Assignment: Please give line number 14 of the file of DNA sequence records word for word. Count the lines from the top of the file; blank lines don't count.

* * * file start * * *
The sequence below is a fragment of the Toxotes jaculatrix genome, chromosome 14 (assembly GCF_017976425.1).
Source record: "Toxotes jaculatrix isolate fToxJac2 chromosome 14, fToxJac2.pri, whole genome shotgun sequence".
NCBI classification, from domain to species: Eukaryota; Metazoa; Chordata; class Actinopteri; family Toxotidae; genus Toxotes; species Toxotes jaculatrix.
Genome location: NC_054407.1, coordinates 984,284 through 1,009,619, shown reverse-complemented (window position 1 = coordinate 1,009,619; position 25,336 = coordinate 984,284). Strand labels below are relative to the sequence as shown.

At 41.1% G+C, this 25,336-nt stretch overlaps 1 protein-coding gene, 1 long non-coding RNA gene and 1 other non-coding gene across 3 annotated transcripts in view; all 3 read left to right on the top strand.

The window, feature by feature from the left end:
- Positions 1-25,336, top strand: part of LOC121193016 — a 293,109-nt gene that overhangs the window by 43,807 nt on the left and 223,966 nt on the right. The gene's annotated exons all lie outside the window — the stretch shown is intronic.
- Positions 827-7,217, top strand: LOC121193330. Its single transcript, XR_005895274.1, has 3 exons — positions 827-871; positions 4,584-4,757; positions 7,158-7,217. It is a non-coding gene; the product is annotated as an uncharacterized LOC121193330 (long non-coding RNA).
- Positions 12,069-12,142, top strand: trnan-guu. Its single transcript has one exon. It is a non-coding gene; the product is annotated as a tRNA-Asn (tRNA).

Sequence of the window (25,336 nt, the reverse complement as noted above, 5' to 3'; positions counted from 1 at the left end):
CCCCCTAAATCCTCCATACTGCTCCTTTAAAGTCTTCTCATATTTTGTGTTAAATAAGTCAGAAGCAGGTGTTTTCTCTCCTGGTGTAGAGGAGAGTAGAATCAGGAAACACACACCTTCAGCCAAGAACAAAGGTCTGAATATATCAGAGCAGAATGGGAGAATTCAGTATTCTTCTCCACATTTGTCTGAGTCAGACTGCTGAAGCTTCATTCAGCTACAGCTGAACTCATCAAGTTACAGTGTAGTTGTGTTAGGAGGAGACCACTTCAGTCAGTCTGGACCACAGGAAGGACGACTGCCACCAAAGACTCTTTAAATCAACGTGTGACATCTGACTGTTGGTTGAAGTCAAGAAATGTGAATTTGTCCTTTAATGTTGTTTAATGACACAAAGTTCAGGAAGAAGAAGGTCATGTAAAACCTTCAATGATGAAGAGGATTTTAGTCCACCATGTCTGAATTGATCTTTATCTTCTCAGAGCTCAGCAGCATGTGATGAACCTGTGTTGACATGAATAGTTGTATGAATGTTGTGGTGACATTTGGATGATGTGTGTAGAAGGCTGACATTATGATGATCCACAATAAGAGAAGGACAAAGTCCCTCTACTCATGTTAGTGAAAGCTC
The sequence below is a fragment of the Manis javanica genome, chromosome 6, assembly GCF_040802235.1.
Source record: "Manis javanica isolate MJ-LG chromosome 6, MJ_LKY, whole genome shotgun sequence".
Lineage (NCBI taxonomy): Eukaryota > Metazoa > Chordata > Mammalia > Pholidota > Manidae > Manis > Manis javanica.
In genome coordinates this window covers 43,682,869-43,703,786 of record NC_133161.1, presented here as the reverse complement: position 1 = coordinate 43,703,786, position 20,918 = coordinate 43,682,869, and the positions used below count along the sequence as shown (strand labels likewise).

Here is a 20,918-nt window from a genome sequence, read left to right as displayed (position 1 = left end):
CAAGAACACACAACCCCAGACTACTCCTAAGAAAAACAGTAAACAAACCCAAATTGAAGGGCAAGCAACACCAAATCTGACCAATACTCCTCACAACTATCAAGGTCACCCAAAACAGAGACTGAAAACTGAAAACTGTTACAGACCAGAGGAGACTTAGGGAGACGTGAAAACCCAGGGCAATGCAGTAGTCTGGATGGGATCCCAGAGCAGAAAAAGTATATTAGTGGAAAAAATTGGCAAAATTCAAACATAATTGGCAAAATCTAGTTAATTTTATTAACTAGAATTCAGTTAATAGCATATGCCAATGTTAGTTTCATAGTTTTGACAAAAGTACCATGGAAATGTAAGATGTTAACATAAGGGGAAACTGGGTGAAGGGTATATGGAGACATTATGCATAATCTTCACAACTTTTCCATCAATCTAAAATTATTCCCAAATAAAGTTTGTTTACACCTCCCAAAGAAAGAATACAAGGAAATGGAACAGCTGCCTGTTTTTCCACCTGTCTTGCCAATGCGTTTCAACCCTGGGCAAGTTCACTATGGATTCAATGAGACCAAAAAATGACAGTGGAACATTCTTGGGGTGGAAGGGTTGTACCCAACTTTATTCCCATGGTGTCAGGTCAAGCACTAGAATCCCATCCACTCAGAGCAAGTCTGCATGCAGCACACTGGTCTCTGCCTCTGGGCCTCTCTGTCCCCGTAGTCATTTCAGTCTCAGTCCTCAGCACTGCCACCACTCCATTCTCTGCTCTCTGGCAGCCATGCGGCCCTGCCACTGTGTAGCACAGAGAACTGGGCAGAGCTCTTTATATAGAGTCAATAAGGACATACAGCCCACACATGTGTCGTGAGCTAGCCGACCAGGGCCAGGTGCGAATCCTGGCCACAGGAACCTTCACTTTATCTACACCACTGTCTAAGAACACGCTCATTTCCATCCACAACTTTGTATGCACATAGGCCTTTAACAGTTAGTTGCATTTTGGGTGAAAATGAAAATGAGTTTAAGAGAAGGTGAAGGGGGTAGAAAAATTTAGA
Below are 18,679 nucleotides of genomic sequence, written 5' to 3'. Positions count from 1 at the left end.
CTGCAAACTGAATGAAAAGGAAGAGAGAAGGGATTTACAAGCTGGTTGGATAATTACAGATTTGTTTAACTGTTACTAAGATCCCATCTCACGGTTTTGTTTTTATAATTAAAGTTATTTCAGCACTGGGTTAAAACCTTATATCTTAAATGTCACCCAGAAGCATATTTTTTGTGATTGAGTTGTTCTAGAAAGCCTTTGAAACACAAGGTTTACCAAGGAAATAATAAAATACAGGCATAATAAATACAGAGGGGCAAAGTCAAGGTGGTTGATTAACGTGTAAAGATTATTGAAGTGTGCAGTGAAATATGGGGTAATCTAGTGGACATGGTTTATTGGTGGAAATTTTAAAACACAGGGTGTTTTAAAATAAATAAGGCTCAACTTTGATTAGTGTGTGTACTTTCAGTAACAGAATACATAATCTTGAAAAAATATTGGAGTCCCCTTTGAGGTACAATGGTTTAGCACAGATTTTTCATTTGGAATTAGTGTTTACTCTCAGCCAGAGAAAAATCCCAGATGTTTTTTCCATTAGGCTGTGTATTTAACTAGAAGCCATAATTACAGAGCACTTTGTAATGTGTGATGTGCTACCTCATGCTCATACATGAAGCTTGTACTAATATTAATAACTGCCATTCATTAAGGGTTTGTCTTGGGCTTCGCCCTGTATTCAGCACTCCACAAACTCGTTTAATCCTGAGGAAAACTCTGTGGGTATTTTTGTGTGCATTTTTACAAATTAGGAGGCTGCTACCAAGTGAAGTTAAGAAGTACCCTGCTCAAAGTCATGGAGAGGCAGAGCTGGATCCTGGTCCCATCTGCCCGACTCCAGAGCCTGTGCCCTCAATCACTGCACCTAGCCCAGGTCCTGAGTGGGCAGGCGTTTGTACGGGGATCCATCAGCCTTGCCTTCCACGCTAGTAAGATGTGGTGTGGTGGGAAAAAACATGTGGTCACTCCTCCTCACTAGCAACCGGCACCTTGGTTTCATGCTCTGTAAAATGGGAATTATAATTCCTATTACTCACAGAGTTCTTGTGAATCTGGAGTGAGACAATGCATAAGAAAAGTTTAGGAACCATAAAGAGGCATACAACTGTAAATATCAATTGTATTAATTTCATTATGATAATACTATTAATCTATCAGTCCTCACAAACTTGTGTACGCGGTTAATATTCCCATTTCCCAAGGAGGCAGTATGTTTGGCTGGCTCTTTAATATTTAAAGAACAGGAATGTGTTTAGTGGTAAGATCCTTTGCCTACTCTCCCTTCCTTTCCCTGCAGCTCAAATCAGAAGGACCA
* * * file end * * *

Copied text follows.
Lineage (NCBI taxonomy): Eukaryota > Metazoa > Chordata > Mammalia > Pholidota > Manidae > Manis > Manis javanica.